Creole, the mother tongue of 94 percent of the nation in 1990, was adopted as the first official language of the nation in 1981. English is the second language and French the third, all of them officially recognized. The increased emphasis on Creole is designed to facilitate the teaching of reading to primary-level students and to help establish a distinct culture and heritage. Opponents of the René government thought it a mistake to formalize Creole, which had no standardized spelling system. They regarded it as a great advantage for Seychellois to be bilingual in French and English; treating Creole as a language of learning would, they feared, be at the expense of French and English.
Creole in Seychelles developed from dialects of southwest France spoken by the original settlers. It consists basically of a French vocabulary with a few Malagasy, Bantu, English, and Hindi words, and has a mixture of Bantu and French syntax. Very little Seychelles Creole literature exists; development of an orthography of the language was completed only in 1981. The government-backed Kreol Institute promotes the use of Creole by developing a dictionary, sponsoring literary competitions, giving instruction in translation, and preparing course material to teach Creole to foreigners.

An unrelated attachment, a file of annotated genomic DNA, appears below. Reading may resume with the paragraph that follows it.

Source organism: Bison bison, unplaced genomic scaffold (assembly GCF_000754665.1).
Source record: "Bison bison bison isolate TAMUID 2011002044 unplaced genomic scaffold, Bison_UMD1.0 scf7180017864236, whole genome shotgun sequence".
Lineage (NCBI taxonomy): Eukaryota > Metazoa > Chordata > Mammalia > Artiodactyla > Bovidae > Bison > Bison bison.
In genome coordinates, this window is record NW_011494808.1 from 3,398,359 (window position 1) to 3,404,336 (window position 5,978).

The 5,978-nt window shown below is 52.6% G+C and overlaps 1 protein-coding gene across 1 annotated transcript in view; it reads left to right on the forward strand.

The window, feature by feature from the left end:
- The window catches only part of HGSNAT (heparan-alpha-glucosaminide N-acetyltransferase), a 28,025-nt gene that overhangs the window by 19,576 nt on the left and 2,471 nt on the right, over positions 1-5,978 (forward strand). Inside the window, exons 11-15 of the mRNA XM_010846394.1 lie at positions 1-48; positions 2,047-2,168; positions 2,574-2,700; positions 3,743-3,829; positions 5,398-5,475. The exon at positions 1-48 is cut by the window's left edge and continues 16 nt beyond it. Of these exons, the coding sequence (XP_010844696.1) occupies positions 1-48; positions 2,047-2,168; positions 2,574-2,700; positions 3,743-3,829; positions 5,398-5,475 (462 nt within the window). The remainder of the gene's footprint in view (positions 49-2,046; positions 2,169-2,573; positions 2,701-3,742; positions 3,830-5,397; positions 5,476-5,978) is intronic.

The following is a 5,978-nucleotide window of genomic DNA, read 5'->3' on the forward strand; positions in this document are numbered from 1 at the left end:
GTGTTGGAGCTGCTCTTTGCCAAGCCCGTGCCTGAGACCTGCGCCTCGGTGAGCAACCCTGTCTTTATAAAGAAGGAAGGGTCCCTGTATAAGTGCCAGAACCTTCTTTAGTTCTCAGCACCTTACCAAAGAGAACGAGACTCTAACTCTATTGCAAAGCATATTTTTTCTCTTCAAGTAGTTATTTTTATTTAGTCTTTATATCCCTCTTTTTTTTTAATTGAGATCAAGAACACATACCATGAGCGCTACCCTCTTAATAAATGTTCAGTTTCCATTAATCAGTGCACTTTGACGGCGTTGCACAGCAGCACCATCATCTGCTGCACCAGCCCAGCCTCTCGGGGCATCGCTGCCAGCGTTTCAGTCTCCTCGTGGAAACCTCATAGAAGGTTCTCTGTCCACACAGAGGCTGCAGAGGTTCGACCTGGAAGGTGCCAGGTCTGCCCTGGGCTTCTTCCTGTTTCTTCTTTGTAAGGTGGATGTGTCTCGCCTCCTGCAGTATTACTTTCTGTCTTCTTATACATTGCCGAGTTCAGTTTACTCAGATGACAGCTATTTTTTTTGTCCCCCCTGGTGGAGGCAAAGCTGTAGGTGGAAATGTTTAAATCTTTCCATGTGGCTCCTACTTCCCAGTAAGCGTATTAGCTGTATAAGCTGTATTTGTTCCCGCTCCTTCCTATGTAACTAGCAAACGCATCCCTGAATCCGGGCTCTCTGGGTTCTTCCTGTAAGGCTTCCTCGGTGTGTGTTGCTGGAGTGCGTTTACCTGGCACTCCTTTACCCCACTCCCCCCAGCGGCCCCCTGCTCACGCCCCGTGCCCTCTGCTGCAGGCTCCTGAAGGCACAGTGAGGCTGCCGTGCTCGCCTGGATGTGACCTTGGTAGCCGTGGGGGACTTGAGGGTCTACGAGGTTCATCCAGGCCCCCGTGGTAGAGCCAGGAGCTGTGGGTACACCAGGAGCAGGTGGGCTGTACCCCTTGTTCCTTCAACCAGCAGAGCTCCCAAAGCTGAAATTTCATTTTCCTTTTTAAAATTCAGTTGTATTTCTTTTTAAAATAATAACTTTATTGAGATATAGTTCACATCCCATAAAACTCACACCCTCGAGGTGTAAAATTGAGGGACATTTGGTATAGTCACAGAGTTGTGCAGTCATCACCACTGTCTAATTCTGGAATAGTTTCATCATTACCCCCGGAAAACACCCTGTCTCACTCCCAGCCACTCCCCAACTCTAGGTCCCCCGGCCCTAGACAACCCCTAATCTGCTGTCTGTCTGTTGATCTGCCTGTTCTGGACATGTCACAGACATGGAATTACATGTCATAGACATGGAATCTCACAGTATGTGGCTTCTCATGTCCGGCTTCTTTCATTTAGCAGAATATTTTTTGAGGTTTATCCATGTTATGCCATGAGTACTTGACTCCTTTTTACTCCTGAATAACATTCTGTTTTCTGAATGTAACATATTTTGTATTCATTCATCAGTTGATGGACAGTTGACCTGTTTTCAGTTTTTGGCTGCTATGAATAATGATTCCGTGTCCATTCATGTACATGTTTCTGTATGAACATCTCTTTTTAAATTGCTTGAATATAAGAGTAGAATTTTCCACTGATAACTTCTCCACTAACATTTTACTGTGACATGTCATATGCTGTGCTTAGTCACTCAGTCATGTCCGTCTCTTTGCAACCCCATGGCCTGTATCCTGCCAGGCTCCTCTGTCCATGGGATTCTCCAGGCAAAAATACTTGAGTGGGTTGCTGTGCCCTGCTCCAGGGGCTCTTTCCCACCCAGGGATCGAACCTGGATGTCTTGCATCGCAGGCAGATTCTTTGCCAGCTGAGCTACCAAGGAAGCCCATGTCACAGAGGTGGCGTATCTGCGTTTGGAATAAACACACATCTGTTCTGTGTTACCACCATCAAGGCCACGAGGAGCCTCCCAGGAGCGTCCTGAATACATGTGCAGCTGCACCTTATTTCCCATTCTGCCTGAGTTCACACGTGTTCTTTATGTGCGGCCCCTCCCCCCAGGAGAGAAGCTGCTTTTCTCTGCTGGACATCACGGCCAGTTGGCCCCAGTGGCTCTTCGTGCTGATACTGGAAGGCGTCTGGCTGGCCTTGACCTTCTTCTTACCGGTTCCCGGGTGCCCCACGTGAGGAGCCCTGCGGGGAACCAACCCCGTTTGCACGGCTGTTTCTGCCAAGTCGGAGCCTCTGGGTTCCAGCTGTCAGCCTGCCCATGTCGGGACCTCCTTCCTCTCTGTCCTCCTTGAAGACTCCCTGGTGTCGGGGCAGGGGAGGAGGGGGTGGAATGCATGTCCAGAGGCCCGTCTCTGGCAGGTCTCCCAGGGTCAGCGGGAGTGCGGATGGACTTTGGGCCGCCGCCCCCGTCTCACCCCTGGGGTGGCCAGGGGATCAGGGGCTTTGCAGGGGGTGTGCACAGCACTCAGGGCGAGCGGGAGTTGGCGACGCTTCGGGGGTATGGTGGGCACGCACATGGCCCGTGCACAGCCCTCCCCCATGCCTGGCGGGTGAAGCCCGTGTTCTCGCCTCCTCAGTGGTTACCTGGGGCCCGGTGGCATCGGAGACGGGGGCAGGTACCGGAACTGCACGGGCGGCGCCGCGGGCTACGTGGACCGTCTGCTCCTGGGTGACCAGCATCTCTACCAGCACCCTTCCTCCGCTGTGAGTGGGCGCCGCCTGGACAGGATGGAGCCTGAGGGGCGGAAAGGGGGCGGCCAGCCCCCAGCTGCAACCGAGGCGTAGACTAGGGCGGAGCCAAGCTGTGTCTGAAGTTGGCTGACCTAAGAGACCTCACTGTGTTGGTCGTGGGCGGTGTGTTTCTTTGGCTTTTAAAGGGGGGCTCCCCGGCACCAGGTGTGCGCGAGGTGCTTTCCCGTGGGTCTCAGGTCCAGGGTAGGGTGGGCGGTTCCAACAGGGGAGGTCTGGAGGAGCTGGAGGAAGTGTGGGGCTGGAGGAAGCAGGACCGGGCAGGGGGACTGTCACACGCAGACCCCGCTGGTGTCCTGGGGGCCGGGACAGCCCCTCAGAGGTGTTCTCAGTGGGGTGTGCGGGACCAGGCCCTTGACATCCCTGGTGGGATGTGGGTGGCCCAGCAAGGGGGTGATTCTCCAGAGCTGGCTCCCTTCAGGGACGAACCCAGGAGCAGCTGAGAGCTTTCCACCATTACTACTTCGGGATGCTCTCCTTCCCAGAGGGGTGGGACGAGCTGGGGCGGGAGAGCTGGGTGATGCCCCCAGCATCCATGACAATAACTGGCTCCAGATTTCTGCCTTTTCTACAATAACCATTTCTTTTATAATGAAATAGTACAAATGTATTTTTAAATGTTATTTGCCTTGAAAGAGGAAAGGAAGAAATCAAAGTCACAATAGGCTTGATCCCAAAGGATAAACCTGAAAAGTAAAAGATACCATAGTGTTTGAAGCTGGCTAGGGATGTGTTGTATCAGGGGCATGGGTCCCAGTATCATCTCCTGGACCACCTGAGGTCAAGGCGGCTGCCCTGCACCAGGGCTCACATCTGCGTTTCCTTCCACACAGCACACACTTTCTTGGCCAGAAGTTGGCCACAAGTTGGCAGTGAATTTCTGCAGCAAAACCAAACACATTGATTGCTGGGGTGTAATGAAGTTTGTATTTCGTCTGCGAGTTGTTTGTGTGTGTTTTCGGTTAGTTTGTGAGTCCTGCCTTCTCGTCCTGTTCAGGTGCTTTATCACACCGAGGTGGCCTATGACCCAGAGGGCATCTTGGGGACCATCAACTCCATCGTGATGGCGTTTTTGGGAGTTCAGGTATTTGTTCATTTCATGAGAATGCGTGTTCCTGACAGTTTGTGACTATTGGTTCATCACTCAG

More than one-third of Seychellois can use English, and the great majority of younger Seychellois can read English, which is the language of government and commerce. It is the language of the People's Assembly, although speakers may also use Creole or French. The principal journals carry articles in all three languages.
Although discouraged by the René regime as a colonialist language, French continues to carry prestige. It is the language of the Roman Catholic Church and is used by older people in correspondence and in formal situations. Some 40 percent of television transmissions are in French--beamed by satellite to an earth station provided by the French government--and most Seychellois can speak and understand the language.
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